Best Behavior: Making the Cut

The Select Few

In a couple of months, my husband and I are hosting our 25th wedding anniversary dinner. We’re planning a quiet, black-tie dinner at a nice restaurant. We plan to spend the evening with our best friends — or at least some of them. The room can only seat so many. Our invitations are ready to go out, with RSVP cards and envelopes enclosed. Word has gotten around, and friends are sending us emails or texts, saying they want to know the date. Some of them did not make the list. Single friends, who are sure of being invited, have already asked if they can bring a guest. This will be a sit-down dinner and will cost us a pretty penny. How do we deal with this like grown-ups? — Anonymous, Hillwood

Don’t get defensive about your dinner party planning, or the guest list. Cutting the list hurts, but you’ve done it. Blame the size of the dining room. It’s a handy excuse, but it's the right reason, too.

Once the invitations go out, people will get the message. But if you don’t want to sever ties with people whom you like (or love), you’ll have to return their messages. Be glad they haven’t called. This time, texts and emails will save you from making the same explanation again and again and again.

You don’t plan to spend the entire evening in doldrums, so don’t say, “We’re sorry, but…” Just go ahead and say, “We wish that we could have included more of our friends.” That will raise the question as to why they didn’t make the cut. But it’s what you had to do. So, go ahead and say it.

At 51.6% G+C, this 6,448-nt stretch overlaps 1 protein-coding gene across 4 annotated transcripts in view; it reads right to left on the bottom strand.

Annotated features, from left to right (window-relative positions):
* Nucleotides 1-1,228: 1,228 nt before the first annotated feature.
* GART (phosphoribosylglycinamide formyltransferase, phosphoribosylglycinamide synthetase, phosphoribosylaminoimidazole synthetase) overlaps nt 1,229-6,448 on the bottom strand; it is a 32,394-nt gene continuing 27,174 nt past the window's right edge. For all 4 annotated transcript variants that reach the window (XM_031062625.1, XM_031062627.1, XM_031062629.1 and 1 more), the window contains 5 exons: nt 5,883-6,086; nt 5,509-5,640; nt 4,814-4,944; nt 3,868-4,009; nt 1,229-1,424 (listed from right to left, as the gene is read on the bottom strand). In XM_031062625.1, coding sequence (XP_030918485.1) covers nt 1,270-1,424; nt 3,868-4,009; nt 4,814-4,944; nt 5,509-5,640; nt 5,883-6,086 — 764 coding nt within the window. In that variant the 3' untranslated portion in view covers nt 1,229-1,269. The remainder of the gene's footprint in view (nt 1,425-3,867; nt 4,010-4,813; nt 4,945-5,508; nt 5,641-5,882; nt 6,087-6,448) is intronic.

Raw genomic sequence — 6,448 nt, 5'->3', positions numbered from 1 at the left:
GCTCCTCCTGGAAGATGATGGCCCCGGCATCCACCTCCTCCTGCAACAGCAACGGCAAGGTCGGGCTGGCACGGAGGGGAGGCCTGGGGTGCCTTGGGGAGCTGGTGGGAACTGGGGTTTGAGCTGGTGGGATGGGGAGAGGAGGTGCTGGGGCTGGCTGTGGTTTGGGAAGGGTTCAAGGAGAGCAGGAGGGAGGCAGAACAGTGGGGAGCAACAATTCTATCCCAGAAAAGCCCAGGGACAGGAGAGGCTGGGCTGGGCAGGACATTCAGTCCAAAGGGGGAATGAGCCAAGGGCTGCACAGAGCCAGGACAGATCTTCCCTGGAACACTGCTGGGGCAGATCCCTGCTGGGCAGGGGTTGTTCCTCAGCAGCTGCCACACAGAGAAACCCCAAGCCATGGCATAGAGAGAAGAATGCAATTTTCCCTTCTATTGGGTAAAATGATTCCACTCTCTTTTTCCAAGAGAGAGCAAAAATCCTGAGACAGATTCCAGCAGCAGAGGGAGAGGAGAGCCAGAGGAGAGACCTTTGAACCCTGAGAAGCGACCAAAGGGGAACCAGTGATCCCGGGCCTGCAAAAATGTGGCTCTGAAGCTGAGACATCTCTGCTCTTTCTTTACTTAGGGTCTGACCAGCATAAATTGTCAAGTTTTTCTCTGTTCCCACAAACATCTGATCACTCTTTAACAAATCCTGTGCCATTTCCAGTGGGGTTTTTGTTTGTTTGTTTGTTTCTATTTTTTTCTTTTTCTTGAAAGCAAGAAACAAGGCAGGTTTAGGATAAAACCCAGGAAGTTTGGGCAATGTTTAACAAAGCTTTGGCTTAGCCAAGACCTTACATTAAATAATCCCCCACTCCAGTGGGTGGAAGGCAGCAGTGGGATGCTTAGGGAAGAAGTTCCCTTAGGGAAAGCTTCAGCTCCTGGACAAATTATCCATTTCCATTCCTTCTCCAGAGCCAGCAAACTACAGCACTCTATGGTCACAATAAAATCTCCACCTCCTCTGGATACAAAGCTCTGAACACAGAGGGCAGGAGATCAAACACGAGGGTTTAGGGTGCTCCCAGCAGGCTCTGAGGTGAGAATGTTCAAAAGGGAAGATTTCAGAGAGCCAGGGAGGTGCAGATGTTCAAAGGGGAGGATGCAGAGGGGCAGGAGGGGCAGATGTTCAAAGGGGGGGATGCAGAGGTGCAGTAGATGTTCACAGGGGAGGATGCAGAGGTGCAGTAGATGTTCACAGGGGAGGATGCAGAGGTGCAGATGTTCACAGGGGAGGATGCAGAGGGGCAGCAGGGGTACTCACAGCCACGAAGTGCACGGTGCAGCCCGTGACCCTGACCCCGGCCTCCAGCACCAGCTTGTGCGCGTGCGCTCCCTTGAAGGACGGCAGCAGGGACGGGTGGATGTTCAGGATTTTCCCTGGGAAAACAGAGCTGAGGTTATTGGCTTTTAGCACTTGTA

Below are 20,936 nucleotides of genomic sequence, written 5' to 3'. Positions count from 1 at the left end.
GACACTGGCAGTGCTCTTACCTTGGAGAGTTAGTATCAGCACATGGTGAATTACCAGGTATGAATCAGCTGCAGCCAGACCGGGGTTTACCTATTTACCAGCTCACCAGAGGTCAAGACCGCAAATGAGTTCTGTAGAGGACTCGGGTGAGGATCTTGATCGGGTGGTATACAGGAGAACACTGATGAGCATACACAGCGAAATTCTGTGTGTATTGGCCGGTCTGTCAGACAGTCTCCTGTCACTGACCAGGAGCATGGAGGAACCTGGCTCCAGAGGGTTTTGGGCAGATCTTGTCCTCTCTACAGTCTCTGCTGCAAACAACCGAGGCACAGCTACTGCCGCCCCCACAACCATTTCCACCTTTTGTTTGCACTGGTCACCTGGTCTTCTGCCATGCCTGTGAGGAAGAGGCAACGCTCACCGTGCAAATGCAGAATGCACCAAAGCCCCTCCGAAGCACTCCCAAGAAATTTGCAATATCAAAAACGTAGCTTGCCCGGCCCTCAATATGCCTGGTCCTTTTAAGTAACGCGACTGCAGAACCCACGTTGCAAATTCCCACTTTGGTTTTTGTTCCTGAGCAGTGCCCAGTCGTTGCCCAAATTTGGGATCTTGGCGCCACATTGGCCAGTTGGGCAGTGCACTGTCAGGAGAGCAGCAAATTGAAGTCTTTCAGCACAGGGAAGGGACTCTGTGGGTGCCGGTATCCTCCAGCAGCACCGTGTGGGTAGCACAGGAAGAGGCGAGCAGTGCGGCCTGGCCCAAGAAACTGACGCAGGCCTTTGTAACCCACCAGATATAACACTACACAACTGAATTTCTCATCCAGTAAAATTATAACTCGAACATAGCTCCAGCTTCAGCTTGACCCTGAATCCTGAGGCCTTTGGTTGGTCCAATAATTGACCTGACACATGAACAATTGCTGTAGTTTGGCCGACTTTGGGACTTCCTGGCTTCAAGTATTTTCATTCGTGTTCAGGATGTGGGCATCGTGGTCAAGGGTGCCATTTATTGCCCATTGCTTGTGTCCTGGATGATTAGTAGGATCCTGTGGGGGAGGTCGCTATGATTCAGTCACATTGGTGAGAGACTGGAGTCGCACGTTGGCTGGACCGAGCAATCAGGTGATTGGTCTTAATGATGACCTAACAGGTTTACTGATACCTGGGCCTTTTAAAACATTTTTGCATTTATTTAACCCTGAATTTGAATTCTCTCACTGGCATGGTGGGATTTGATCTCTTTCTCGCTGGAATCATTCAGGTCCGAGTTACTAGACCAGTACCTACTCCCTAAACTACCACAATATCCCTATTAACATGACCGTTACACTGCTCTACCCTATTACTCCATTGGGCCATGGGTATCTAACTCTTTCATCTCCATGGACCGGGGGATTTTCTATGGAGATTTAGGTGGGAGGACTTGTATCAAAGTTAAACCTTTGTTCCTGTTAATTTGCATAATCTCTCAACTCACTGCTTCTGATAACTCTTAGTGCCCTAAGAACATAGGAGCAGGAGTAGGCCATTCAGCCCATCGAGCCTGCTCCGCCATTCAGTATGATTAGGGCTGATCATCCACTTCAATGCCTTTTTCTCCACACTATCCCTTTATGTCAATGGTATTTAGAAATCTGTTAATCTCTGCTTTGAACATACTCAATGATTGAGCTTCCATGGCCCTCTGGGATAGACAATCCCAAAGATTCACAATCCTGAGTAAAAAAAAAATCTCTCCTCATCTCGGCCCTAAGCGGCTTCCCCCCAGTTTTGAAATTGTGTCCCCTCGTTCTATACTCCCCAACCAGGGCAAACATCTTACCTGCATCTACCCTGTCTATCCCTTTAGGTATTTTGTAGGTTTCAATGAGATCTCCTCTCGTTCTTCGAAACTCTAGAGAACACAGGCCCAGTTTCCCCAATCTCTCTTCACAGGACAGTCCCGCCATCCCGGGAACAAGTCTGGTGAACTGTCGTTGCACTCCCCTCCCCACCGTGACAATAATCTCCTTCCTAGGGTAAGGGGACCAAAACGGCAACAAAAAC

For the fortunate friends who ask to bring a friend along, no is the simple, right answer. The number of chairs in the room will work there, too, but you don’t need to explain, just as they didn’t need to ask.

Just hold your heads up, party down and pay the bills.

Poll Taxed

I’m retired, but I stay active in politics. In recent years, I’ve worked hard on several successful campaigns, but I’m always surprised that the candidates never seem to recognize me when I see them in public. At a restaurant, for example, they never stop by and say hello. It seems to me that, even if we’re not close friends, the least they could do is acknowledge my presence and give me a chance to introduce them to my own friends. I’m sure they think that I’m lying or just bragging, but I don’t think I am. What should I do? — Anonymous, Oak Hill

They’re securely elected now, but everything that happens in public — like a trip to the grocery store for toilet paper — isn’t a public event. At least sometimes, they’re not there to work the ropes.

Quite honestly, they may not remember you. If they’re in office now, a lot of people supported them. While they’re waiting in the checkout line, you can speak to them, but be sure to introduce yourself. That’s nice manners, even if you’re intruding into their private lives.